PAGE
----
The imagery of this novel is amazing and I could totally feel their world around me as I read, but I found myself wanting to walk away for a bit during the first half of the book. It wasn't that the writing was bad or setting, but I felt the pace moved too slow for me. Also, I found a few technical flaws that an editor overlooked, but it wasn't with the writing. All in all, a wonderful new flavor to the world of fiction.

Thursday, July 21, 2011

Review: The Hiding Place

The Hiding Place
Corrie ten Boom with John and Elizabeth Sherrill
Read June 2011

The Hiding Place was an intense journey through the Dutch Underground, which smuggled Jews during the Nazi invasion. It shows us the powerful story of Corrie ten Boom who displays forgiveness in a way that every human should, but few could comprehend.

The story moved along at an even pace, never feeling slow or “wordy”. I wasn't as moved as I expected to be by the time I finished reading it, but nonetheless the story was a good story that I'd recommend reading at least once. Corrie ten Boom looses her whole family, and yet, she offers forgiveness and looks past the hate and pain that the Nazis endure. She sees them for what they are, not the facade that they are trying to be.

Given the subject, some of the content has potential to be disturbing to some readers, as a warning. Nothing offensive is given great detail and is handled in a classy fashion.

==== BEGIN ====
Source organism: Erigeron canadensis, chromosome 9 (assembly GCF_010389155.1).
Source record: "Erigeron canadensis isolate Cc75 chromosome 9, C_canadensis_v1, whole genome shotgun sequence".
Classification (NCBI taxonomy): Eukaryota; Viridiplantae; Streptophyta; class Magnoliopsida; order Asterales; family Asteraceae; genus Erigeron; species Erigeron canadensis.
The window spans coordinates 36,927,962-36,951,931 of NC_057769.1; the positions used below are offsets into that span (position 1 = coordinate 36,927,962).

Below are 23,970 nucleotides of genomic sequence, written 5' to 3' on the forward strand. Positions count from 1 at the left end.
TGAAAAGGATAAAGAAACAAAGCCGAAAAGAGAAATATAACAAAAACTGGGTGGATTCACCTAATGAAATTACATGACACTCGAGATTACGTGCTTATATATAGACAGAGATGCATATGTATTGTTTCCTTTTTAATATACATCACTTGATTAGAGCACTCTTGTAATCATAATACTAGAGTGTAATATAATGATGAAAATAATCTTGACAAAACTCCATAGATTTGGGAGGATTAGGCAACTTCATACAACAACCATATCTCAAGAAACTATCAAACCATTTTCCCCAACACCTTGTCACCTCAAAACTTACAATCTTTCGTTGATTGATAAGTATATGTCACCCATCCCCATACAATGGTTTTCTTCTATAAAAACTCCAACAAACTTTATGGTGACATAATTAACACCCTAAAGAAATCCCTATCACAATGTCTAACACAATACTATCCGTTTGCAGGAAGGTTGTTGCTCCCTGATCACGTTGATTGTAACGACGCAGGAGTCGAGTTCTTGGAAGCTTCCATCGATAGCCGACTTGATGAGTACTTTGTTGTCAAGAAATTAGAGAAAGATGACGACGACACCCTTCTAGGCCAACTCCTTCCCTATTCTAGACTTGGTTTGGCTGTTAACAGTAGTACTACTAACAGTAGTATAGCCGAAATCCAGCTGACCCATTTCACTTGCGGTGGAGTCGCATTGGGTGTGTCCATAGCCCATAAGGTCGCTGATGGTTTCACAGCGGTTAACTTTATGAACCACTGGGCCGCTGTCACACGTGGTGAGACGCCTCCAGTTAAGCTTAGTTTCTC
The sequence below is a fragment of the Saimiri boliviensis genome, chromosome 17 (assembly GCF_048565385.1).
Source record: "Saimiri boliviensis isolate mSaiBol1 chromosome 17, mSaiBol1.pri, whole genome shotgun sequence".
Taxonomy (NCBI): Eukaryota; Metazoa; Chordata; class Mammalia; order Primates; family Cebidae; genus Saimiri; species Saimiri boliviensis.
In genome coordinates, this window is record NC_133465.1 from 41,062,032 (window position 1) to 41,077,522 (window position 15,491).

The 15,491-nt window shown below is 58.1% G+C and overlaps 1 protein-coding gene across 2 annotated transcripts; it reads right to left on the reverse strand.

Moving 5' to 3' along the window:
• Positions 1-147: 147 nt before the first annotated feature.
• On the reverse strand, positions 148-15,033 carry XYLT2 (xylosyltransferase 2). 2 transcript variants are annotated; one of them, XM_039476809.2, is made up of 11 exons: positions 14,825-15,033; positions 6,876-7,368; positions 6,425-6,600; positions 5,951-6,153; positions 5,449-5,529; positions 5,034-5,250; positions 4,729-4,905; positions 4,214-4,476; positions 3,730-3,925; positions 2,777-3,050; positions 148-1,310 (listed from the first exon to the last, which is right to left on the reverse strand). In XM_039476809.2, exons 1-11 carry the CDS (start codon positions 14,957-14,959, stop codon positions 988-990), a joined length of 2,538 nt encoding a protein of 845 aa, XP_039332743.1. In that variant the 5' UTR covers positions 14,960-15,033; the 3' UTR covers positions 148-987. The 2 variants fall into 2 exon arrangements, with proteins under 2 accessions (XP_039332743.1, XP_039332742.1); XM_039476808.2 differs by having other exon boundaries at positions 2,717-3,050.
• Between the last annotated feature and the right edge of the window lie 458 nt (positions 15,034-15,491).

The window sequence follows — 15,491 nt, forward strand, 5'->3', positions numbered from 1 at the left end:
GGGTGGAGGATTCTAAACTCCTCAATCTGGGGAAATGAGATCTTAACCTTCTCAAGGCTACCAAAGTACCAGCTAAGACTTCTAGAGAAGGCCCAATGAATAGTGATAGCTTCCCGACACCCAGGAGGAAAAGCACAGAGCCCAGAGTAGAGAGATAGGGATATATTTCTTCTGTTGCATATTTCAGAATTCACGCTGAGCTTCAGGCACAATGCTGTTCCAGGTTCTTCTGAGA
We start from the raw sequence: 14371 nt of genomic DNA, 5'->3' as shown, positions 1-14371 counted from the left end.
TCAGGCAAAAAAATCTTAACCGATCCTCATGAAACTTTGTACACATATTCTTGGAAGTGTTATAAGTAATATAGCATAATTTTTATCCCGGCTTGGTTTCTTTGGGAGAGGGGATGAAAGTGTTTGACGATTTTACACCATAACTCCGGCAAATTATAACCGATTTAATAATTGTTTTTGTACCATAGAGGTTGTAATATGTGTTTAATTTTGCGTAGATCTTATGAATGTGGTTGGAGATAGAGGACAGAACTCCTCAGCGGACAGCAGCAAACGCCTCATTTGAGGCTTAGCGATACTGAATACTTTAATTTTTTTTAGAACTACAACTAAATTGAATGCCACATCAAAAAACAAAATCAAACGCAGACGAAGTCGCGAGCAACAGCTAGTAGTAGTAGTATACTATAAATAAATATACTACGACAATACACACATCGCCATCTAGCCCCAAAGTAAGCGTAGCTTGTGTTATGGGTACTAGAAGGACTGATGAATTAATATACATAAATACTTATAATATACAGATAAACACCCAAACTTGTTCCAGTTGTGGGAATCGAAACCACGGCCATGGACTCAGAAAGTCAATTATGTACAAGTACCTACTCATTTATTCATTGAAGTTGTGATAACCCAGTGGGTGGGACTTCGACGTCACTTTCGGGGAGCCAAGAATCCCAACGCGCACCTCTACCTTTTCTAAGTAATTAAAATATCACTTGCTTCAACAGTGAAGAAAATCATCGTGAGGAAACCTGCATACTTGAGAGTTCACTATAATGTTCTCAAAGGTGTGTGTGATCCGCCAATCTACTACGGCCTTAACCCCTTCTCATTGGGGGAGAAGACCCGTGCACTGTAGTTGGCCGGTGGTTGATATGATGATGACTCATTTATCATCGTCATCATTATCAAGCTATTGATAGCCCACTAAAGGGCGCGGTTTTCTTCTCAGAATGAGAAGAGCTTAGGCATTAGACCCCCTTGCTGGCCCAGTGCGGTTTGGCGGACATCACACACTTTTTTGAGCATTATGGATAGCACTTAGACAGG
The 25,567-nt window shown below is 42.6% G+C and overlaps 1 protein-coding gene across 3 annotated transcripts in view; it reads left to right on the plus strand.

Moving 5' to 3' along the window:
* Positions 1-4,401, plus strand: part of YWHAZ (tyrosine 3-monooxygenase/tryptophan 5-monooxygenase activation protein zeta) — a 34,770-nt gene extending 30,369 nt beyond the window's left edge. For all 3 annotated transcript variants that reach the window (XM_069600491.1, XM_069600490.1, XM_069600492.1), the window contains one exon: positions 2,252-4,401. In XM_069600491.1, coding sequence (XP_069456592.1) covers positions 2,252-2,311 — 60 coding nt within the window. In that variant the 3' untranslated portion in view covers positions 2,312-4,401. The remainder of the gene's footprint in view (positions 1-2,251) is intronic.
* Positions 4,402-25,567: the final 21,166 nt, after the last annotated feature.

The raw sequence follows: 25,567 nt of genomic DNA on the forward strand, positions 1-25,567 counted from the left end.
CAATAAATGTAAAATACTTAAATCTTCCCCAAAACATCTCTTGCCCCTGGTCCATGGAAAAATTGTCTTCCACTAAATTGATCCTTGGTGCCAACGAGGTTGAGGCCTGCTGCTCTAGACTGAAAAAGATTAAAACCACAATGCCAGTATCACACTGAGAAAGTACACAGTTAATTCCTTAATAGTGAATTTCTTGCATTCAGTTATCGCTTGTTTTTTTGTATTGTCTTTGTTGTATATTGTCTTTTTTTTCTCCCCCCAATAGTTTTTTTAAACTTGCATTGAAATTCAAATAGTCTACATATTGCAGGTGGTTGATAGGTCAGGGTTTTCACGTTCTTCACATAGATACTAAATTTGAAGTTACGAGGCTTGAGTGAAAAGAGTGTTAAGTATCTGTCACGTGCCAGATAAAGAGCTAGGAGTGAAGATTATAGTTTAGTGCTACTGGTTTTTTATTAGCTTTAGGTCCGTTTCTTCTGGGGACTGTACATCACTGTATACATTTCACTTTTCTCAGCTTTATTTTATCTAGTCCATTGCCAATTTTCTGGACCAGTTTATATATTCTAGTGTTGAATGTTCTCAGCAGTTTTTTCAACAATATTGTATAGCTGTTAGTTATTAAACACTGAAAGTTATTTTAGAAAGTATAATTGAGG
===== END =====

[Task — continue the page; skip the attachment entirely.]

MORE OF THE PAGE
Friday, June 3, 2011

Flittering Glitter & A Very Hannah Week!


Yes, I said so! So what! Haha.

Anyways, I apologize for my posting being so spotty. Life (isn't that the excuse we all use?) was rearranging itself on me. Stressful, but good. I'm currently moving back to Texas (humidity, I DO NOT miss you) and of course, that means...ROAD TRIP!

I love road trips. They are amazing and awesome. :) I remember one summer, Summer 2006, that me and my father ended up racking in 7,000 miles on the road. We drove all over, spending time in Ontario (Canada), Niagra Falls, New York, South Carolina, Kentucky, Tennessee, New Orleans, Biloxi (Mississippi). Lots of fun. =)

That is why I've vanished. I officially haven't had a life for the past month or so due to that. I also got my first car, got accepted to an arts school this summer (which is such an honor! I am one of 500 from around the globe) and been working on my business. Speaking of business...

I have had a very Hannah week!